The Internet offers an exciting way for Community-Based Participatory Research (CBPR) Communities of Practice to share what they know

Last Friday I was excited, once again, to share my knowledge about the ways in which social technology can be used for research collaboration. This time the venue was the 2011 OU-Tulsa Research Forum, which was held in conjunction with The University of Tulsa 14th Annual Student Research Colloquium. This combined effort of sharing research knowledge between two major Tulsa universities is yet another testament toward efforts of increased research collaboration.

My poster presentation—”Utilization of Innovative Online Social Technology for Community-Based Participatory Research”—was awarded second place in the Community Service track (led by OU-Tulsa researcher Chan Hellman).  The poster was a collaborative effort with Dr. Frances Wen, Director of Research at the University of Oklahoma School of Community Medicine, Department of Family Medicine and Principal Investigator for a Community-Based Participatory Research project focusing on older Tulsans’ ability to “Age in Place.”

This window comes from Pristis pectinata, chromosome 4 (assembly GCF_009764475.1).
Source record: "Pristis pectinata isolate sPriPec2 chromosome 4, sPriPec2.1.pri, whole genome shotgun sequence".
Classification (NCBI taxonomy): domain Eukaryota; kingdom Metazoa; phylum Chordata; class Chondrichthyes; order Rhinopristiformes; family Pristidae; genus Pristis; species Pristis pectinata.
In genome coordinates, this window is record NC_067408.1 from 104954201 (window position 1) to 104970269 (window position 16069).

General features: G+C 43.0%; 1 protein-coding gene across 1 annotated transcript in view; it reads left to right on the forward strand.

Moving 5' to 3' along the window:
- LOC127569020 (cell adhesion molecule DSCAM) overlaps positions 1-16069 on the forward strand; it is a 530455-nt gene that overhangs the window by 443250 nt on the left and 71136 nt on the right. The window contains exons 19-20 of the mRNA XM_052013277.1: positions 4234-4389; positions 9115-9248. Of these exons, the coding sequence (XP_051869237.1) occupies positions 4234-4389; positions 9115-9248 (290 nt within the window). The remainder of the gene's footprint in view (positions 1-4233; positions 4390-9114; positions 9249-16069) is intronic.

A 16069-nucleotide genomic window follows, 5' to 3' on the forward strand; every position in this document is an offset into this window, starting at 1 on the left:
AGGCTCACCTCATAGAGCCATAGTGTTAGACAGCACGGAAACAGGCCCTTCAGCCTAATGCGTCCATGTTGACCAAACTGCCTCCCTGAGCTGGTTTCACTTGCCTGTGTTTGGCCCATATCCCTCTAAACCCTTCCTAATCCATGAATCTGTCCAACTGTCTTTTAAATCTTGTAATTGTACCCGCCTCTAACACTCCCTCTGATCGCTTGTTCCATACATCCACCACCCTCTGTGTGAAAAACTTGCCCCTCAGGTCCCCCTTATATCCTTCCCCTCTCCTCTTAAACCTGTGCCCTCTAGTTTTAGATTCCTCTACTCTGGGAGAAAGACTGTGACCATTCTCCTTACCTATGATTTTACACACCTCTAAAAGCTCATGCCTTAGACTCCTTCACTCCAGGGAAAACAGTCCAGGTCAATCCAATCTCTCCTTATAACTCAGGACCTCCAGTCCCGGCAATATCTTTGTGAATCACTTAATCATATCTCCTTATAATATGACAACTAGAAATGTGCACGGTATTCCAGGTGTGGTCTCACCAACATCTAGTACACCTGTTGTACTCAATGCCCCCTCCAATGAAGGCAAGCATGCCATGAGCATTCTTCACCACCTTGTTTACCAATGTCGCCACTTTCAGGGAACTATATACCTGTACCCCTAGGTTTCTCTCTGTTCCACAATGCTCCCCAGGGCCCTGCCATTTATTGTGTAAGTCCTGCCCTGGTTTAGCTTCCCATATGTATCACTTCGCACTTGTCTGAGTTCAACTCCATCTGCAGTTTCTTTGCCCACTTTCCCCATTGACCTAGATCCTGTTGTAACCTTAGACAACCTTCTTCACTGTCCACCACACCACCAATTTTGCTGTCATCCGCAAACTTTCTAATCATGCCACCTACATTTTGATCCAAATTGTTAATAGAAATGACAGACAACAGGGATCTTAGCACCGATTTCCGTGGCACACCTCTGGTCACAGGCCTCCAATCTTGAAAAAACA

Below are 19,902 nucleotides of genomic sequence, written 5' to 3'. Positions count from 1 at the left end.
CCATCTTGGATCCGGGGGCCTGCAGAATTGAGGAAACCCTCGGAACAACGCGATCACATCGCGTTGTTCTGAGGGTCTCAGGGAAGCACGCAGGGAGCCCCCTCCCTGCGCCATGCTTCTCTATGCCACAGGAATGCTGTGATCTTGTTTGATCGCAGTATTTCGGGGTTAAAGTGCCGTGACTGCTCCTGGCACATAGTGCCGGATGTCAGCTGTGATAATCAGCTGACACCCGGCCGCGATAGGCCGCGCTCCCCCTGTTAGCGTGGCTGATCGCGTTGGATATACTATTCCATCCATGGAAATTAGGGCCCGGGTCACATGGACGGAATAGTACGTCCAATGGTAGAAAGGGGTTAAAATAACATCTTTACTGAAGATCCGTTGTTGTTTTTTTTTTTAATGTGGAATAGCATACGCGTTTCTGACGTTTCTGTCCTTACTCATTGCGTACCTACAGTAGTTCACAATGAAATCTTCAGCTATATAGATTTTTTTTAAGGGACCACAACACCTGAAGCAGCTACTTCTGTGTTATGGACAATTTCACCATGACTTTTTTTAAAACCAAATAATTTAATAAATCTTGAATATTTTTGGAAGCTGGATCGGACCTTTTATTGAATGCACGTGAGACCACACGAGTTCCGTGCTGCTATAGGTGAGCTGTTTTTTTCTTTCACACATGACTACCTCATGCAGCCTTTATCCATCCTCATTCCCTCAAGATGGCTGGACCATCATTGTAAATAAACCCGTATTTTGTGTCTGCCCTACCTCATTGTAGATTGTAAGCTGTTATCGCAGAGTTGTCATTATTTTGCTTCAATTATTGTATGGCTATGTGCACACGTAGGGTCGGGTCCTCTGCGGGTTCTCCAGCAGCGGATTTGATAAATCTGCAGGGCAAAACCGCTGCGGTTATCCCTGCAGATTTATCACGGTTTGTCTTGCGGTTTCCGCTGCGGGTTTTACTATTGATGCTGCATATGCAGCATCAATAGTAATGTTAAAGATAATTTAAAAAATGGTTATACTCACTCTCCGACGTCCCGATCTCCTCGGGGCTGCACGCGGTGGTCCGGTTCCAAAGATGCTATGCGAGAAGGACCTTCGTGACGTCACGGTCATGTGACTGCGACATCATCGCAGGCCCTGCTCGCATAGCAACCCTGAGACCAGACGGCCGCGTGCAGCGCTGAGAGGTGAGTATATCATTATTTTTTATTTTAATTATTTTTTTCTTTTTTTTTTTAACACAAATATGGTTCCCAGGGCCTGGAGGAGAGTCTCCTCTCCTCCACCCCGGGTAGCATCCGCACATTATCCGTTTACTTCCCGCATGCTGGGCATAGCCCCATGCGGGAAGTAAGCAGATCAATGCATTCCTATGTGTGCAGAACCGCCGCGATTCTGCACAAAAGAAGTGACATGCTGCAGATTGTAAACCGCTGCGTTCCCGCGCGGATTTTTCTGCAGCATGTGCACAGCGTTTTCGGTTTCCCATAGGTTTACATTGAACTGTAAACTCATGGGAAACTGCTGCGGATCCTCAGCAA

As the desire and need for interdisciplinary research continues to grow, I feel fortunate that the foundations of knowledge management can be used to facilitate such collaboration. Internet-based social technologies offer a unique opportunity for such communication facilitation. I’ve said many times, the dawn of the Internet and an economy of knowledge can be a mark on history much like the Gutenberg Press.

Social technologies are ever evolving, and as researchers and stewards of new knowledge, it is our responsibility to keep abreast of new ways to share what we know.

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